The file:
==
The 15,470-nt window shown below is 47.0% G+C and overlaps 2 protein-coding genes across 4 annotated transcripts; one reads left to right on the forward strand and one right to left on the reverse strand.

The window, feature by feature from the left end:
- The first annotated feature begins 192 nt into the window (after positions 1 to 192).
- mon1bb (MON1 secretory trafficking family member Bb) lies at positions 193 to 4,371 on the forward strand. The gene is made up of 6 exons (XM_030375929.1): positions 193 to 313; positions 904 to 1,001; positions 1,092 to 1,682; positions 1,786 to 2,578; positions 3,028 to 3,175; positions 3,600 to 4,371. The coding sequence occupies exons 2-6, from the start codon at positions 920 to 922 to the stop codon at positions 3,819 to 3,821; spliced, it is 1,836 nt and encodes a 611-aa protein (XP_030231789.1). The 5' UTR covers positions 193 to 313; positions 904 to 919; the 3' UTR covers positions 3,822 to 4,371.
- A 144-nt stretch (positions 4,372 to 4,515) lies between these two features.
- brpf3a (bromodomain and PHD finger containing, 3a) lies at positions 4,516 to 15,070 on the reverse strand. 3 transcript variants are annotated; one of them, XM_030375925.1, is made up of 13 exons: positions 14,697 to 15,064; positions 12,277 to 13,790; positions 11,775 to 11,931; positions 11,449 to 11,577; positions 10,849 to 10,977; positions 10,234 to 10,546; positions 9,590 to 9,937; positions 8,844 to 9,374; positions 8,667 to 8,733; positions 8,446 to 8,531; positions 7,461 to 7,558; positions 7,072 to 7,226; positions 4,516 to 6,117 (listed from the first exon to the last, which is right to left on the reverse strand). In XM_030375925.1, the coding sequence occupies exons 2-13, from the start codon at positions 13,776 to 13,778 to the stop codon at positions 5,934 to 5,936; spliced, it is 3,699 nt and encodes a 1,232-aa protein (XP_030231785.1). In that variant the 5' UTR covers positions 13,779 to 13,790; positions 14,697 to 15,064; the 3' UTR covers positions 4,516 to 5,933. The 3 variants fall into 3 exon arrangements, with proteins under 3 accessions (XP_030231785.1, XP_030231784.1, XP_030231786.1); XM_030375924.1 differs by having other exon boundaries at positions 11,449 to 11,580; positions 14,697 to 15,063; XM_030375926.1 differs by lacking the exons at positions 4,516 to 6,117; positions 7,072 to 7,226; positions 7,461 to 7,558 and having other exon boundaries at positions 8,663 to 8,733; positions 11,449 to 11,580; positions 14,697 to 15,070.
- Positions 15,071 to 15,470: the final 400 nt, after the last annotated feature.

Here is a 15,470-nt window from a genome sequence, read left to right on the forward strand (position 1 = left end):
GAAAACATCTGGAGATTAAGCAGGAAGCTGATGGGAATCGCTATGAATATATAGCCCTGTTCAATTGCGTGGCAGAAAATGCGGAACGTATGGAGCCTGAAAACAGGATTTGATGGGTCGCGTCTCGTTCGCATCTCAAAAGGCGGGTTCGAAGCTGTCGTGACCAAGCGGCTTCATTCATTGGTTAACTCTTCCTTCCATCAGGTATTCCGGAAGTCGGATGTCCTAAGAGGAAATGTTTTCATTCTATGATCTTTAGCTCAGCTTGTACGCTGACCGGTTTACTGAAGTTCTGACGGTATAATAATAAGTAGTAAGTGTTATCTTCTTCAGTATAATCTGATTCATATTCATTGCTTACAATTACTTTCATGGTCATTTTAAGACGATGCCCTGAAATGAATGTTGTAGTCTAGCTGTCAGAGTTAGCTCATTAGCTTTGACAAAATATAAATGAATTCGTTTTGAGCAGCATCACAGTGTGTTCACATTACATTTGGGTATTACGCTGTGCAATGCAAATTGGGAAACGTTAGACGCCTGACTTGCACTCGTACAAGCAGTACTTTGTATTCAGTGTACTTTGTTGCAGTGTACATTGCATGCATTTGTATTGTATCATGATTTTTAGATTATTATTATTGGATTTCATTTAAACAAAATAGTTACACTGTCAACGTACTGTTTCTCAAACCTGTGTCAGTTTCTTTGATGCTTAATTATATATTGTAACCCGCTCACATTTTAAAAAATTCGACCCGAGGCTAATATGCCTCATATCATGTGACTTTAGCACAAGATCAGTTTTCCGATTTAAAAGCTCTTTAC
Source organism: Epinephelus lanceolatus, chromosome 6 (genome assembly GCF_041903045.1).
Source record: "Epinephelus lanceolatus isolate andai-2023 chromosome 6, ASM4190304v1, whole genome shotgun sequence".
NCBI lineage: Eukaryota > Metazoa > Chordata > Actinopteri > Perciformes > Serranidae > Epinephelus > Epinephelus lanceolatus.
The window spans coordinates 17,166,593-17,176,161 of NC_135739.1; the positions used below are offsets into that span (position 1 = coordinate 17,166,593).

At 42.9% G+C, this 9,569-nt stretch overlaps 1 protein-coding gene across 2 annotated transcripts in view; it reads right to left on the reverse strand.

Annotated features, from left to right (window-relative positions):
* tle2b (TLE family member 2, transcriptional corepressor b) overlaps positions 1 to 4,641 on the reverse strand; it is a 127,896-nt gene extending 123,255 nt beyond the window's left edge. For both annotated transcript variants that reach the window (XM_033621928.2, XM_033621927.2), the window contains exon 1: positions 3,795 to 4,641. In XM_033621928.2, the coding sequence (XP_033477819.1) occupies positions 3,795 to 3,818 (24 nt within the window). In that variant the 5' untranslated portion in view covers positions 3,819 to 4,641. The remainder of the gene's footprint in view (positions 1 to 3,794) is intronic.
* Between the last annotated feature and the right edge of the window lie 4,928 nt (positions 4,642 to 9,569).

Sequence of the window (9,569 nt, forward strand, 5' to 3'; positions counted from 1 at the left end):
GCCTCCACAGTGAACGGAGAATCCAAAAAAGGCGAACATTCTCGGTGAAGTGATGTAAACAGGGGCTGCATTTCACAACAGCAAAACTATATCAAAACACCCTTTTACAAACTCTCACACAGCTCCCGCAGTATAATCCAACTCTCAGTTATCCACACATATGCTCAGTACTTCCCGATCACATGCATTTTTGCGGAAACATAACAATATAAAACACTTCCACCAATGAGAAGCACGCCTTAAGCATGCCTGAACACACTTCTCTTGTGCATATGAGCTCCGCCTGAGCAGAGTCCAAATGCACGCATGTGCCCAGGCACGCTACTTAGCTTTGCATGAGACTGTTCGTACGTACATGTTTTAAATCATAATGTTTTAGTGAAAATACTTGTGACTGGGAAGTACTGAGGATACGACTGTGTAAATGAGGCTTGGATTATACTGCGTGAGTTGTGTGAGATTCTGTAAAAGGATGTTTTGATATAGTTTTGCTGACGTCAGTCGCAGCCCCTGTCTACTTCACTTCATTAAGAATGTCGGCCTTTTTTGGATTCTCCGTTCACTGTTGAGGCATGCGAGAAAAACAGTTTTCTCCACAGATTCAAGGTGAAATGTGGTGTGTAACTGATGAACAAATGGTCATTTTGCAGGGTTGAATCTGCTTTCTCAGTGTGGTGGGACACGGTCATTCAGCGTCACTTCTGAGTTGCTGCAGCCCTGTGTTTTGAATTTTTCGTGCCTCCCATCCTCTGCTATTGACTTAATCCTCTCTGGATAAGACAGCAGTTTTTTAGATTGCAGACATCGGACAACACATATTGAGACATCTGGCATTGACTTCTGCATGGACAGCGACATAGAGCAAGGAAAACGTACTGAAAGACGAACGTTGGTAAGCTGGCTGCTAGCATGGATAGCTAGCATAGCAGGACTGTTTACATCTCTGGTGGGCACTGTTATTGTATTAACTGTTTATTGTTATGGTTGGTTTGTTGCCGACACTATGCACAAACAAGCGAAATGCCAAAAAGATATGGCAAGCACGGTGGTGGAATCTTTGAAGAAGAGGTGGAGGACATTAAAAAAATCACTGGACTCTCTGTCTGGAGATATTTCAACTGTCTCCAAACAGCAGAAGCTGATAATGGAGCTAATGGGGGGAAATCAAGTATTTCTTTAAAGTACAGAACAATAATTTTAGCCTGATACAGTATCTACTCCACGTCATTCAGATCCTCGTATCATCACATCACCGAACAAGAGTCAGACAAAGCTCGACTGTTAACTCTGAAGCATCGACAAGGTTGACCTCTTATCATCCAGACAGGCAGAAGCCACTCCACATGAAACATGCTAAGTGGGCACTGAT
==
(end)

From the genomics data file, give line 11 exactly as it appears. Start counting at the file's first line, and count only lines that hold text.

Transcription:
Source record: "Epinephelus lanceolatus isolate andai-2023 chromosome 6, ASM4190304v1, whole genome shotgun sequence".